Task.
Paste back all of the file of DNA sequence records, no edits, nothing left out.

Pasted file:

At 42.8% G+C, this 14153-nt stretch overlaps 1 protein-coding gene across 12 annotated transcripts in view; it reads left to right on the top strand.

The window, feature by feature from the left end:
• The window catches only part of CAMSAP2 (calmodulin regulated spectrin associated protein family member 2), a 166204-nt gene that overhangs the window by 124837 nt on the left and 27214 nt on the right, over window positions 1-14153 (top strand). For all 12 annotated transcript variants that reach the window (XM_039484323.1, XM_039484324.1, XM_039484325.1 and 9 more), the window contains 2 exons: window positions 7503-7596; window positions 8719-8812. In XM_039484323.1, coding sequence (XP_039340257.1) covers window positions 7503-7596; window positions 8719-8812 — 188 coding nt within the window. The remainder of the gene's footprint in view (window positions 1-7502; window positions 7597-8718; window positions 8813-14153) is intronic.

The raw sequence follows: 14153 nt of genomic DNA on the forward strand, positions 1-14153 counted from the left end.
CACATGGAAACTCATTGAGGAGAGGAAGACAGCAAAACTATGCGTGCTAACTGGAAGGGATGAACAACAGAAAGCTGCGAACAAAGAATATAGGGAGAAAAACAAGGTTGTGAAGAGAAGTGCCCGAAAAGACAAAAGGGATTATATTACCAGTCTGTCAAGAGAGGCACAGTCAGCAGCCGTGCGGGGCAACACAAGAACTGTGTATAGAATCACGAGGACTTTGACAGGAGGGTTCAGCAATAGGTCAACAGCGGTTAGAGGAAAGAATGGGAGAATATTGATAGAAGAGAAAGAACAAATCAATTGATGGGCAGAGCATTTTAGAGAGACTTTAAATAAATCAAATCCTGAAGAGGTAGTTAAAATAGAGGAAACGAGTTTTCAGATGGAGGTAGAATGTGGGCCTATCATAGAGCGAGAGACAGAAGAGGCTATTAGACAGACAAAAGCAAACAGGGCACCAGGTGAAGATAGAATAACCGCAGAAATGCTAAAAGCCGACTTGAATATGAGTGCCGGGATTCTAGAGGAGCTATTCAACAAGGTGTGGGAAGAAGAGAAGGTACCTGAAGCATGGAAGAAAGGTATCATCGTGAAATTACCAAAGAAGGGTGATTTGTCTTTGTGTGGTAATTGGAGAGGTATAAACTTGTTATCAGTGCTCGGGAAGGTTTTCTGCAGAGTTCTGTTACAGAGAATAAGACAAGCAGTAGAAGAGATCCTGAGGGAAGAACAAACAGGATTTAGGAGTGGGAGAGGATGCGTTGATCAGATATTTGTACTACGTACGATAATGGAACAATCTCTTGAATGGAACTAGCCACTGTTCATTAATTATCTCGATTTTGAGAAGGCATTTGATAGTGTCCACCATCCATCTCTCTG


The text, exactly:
At 42.8% G+C, this 14153-nt stretch overlaps 1 protein-coding gene across 12 annotated transcripts in view; it reads left to right on the top strand.

The window, feature by feature from the left end:
• The window catches only part of CAMSAP2 (calmodulin regulated spectrin associated protein family member 2), a 166204-nt gene that overhangs the window by 124837 nt on the left and 27214 nt on the right, over window positions 1-14153 (top strand). For all 12 annotated transcript variants that reach the window (XM_039484323.1, XM_039484324.1, XM_039484325.1 and 9 more), the window contains 2 exons: window positions 7503-7596; window positions 8719-8812. In XM_039484323.1, coding sequence (XP_039340257.1) covers window positions 7503-7596; window positions 8719-8812 — 188 coding nt within the window. The remainder of the gene's footprint in view (window positions 1-7502; window positions 7597-8718; window positions 8813-14153) is intronic.

The raw sequence follows: 14153 nt of genomic DNA on the forward strand, positions 1-14153 counted from the left end.
CACATGGAAACTCATTGAGGAGAGGAAGACAGCAAAACTATGCGTGCTAACTGGAAGGGATGAACAACAGAAAGCTGCGAACAAAGAATATAGGGAGAAAAACAAGGTTGTGAAGAGAAGTGCCCGAAAAGACAAAAGGGATTATATTACCAGTCTGTCAAGAGAGGCACAGTCAGCAGCCGTGCGGGGCAACACAAGAACTGTGTATAGAATCACGAGGACTTTGACAGGAGGGTTCAGCAATAGGTCAACAGCGGTTAGAGGAAAGAATGGGAGAATATTGATAGAAGAGAAAGAACAAATCAATTGATGGGCAGAGCATTTTAGAGAGACTTTAAATAAATCAAATCCTGAAGAGGTAGTTAAAATAGAGGAAACGAGTTTTCAGATGGAGGTAGAATGTGGGCCTATCATAGAGCGAGAGACAGAAGAGGCTATTAGACAGACAAAAGCAAACAGGGCACCAGGTGAAGATAGAATAACCGCAGAAATGCTAAAAGCCGACTTGAATATGAGTGCCGGGATTCTAGAGGAGCTATTCAACAAGGTGTGGGAAGAAGAGAAGGTACCTGAAGCATGGAAGAAAGGTATCATCGTGAAATTACCAAAGAAGGGTGATTTGTCTTTGTGTGGTAATTGGAGAGGTATAAACTTGTTATCAGTGCTCGGGAAGGTTTTCTGCAGAGTTCTGTTACAGAGAATAAGACAAGCAGTAGAAGAGATCCTGAGGGAAGAACAAACAGGATTTAGGAGTGGGAGAGGATGCGTTGATCAGATATTTGTACTACGTACGATAATGGAACAATCTCTTGAATGGAACTAGCCACTGTTCATTAATTATCTCGATTTTGAGAAGGCATTTGATAGTGTCCACCATCCATCTCTCTG